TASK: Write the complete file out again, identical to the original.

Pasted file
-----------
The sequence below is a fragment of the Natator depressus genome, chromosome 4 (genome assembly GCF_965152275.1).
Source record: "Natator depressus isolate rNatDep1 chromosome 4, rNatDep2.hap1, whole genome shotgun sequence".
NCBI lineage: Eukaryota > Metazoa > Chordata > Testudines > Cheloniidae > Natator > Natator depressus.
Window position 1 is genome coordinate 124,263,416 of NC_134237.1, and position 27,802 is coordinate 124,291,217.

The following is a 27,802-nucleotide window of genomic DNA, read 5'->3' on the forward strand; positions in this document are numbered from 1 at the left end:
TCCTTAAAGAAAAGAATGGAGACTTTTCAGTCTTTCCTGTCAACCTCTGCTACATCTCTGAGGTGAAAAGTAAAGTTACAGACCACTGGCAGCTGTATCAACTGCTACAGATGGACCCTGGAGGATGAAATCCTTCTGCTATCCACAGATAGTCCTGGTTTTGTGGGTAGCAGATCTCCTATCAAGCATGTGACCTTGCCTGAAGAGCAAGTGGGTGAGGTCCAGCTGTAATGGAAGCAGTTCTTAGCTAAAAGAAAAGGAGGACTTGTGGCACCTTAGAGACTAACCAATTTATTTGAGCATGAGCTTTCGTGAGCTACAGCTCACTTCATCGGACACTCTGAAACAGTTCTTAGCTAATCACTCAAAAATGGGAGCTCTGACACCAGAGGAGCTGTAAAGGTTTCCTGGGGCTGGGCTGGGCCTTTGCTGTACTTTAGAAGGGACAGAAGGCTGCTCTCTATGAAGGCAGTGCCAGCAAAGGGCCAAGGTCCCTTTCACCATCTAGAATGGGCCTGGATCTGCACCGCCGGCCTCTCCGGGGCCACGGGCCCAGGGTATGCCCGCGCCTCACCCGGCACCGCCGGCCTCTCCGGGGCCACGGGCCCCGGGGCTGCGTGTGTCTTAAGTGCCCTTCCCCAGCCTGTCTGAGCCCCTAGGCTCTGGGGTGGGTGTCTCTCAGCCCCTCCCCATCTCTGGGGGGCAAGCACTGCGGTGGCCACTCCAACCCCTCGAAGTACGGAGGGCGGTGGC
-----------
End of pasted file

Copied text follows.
The sequence below is a fragment of the Natator depressus genome, chromosome 4 (genome assembly GCF_965152275.1).
Source record: "Natator depressus isolate rNatDep1 chromosome 4, rNatDep2.hap1, whole genome shotgun sequence".
NCBI lineage: Eukaryota > Metazoa > Chordata > Testudines > Cheloniidae > Natator > Natator depressus.
Window position 1 is genome coordinate 124,263,416 of NC_134237.1, and position 27,802 is coordinate 124,291,217.

The following is a 27,802-nucleotide window of genomic DNA, read 5'->3' on the forward strand; positions in this document are numbered from 1 at the left end:
TCCTTAAAGAAAAGAATGGAGACTTTTCAGTCTTTCCTGTCAACCTCTGCTACATCTCTGAGGTGAAAAGTAAAGTTACAGACCACTGGCAGCTGTATCAACTGCTACAGATGGACCCTGGAGGATGAAATCCTTCTGCTATCCACAGATAGTCCTGGTTTTGTGGGTAGCAGATCTCCTATCAAGCATGTGACCTTGCCTGAAGAGCAAGTGGGTGAGGTCCAGCTGTAATGGAAGCAGTTCTTAGCTAAAAGAAAAGGAGGACTTGTGGCACCTTAGAGACTAACCAATTTATTTGAGCATGAGCTTTCGTGAGCTACAGCTCACTTCATCGGACACTCTGAAACAGTTCTTAGCTAATCACTCAAAAATGGGAGCTCTGACACCAGAGGAGCTGTAAAGGTTTCCTGGGGCTGGGCTGGGCCTTTGCTGTACTTTAGAAGGGACAGAAGGCTGCTCTCTATGAAGGCAGTGCCAGCAAAGGGCCAAGGTCCCTTTCACCATCTAGAATGGGCCTGGATCTGCACCGCCGGCCTCTCCGGGGCCACGGGCCCAGGGTATGCCCGCGCCTCACCCGGCACCGCCGGCCTCTCCGGGGCCACGGGCCCCGGGGCTGCGTGTGTCTTAAGTGCCCTTCCCCAGCCTGTCTGAGCCCCTAGGCTCTGGGGTGGGTGTCTCTCAGCCCCTCCCCATCTCTGGGGGGCAAGCACTGCGGTGGCCACTCCAACCCCTCGAAGTACGGAGGGCGGTGGC